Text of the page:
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Feb 14, 2013 09:12 AM

Do you wash "triple-washed" baby-kale or bagged salad?

If I casually run some water over it, is it really likely to make it any cleaner?

I'm totally comfortable just tossing it in the pan with butter because I'm heating it.

However, this morning, I was in a rush and tossed some raw "triple washed" baby kale in my vitamix with some frozen peaches and heavy cream (yum).

Was I taking my life in my own hands?

Living on the edge in Philly,

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  1. When they first were marketed, I didn't wash them at all--took the "pre-washed" advertisement at its word. Then noticed that many bags had a funky smell and/or texture, so began washing them thoroughly. During the wash, I also sometimes notice less-than-appetizing brown bits or slightly slimy bits, so I winnow those out, too, and I'm much happier with the final product. Doubt I'd die without the wash, but it's really a minor hassle, overall.

    4 Replies
    1. re: pine time

      This is exactly why the period of time I bought bagged salad or greens was very short. Slimy, smelly, no thanks.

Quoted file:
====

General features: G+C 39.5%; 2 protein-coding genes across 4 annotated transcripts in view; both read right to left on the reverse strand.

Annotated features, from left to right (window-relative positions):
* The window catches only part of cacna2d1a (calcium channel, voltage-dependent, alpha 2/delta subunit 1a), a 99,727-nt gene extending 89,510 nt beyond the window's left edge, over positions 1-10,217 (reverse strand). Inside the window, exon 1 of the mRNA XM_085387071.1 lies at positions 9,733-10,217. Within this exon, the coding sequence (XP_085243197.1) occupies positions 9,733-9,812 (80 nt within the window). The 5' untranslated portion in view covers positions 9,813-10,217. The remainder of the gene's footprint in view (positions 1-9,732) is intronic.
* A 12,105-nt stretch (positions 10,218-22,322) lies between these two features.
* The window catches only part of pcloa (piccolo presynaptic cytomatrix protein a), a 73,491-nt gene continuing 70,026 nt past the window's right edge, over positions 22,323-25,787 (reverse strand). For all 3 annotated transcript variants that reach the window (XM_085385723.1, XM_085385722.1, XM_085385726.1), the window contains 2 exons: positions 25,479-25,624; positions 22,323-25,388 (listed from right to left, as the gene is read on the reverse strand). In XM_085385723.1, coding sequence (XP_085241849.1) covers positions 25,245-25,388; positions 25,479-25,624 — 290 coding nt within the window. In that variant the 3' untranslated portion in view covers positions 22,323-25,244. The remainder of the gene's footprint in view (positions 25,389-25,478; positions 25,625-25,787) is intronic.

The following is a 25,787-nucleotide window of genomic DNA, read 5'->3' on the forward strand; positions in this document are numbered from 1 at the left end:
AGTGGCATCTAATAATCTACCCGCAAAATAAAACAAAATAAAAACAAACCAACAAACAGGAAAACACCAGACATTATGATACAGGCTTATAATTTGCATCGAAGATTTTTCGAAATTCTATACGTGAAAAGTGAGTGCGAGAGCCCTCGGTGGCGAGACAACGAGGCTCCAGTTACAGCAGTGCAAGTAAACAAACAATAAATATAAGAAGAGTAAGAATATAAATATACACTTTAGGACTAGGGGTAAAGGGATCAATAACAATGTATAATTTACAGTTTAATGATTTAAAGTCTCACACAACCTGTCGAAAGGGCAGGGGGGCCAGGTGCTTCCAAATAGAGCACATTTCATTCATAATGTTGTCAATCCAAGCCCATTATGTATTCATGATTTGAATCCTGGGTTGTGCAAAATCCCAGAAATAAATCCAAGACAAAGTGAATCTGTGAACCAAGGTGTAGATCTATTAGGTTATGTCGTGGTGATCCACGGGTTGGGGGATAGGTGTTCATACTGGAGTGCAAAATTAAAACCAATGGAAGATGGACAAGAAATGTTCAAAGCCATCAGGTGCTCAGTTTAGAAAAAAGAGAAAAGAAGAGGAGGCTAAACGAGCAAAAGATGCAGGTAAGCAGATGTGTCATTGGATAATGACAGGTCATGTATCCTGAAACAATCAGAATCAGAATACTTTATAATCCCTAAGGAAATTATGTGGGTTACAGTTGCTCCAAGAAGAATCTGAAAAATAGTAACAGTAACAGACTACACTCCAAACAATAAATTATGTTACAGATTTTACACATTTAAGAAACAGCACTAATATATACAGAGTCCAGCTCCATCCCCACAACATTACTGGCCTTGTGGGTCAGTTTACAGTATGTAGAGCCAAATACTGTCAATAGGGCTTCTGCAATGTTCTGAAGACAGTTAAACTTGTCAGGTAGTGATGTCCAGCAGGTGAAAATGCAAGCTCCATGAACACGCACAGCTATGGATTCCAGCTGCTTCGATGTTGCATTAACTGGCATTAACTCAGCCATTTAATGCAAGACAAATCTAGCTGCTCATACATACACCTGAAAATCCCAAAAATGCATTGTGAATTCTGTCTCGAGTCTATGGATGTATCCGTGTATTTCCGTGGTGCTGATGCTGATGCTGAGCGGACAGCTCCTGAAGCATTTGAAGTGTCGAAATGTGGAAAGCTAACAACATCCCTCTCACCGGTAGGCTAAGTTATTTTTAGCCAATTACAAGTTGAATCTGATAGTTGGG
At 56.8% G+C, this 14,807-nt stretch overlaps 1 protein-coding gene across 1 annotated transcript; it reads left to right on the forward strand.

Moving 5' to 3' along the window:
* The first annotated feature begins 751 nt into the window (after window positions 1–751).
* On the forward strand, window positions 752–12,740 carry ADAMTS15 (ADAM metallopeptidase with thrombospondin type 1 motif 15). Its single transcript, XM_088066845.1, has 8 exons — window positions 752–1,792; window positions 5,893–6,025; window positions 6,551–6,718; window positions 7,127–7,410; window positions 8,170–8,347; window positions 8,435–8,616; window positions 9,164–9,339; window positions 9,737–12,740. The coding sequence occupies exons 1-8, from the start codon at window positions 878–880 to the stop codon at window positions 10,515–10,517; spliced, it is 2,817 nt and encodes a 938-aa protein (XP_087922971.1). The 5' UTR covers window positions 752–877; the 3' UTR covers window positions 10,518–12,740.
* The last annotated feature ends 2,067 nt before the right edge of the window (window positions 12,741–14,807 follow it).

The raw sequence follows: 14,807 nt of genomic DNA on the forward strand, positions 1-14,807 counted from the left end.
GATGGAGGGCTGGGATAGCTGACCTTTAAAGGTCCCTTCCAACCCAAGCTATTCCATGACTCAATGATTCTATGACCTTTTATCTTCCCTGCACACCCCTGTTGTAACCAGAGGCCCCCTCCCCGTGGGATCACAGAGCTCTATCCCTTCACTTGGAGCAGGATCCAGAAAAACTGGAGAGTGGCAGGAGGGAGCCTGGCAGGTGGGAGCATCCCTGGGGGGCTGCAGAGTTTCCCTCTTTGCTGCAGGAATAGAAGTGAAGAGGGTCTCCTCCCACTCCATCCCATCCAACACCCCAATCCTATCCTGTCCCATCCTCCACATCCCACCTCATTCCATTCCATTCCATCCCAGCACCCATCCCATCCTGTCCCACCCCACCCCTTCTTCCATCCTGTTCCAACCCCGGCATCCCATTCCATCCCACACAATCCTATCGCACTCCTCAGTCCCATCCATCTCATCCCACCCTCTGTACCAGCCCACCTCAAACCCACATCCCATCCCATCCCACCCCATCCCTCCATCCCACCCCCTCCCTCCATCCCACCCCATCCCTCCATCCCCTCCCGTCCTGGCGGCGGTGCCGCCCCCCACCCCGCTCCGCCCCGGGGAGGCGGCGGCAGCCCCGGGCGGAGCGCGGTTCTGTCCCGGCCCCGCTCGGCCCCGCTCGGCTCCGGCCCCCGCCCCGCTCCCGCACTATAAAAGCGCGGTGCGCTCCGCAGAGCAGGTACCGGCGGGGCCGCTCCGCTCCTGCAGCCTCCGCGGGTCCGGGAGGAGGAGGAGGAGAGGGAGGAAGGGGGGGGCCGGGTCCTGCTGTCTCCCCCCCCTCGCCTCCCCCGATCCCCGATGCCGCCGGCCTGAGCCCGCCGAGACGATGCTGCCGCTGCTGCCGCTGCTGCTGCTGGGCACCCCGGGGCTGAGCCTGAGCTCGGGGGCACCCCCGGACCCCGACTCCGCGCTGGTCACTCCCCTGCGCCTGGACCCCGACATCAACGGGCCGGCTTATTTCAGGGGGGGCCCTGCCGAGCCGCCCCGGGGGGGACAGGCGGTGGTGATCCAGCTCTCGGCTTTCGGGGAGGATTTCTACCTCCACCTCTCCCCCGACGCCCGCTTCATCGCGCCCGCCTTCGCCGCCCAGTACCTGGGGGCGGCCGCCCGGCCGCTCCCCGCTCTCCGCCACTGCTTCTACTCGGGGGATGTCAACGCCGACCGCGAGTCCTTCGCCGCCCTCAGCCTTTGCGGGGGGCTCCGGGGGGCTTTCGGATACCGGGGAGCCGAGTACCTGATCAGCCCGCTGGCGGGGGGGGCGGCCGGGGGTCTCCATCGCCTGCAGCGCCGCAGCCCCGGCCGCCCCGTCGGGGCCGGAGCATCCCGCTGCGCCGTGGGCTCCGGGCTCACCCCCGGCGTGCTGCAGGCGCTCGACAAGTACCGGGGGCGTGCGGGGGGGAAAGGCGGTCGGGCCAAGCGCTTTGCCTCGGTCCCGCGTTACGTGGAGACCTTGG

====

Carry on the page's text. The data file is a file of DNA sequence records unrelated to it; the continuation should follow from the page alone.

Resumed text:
1. re: pine time

        I finally found an answer to the wash or not wash question that makes sense to me. The idea behind washing greens, even bagged, pre-washed greens is that you are DILUTING the germs. You aren't going to get them completely germ free, but several washings dilutes any harmful bacteria enough that it shouldn't cause a problem. And some studies I read find that using any of the commercial or homemade vegetable washes didn't really help much if any. So far I haven't had a problem just using the multiple rinse method.

        1. re: Webster68

          Interesting. With that logic, don't take an ant-acid with dinner because it is your stomach acid which kills the germs!

          1. re: Webster68

            Working in medical settings, we were told that it's the mechanical action of rubbing your hands together during washing that reduces the bacteria load even more than the soap & hot water. So, I do a rinse of the greens, but I also agitate them gently to maybe remove another x% of the gunk. That, and my Magic House.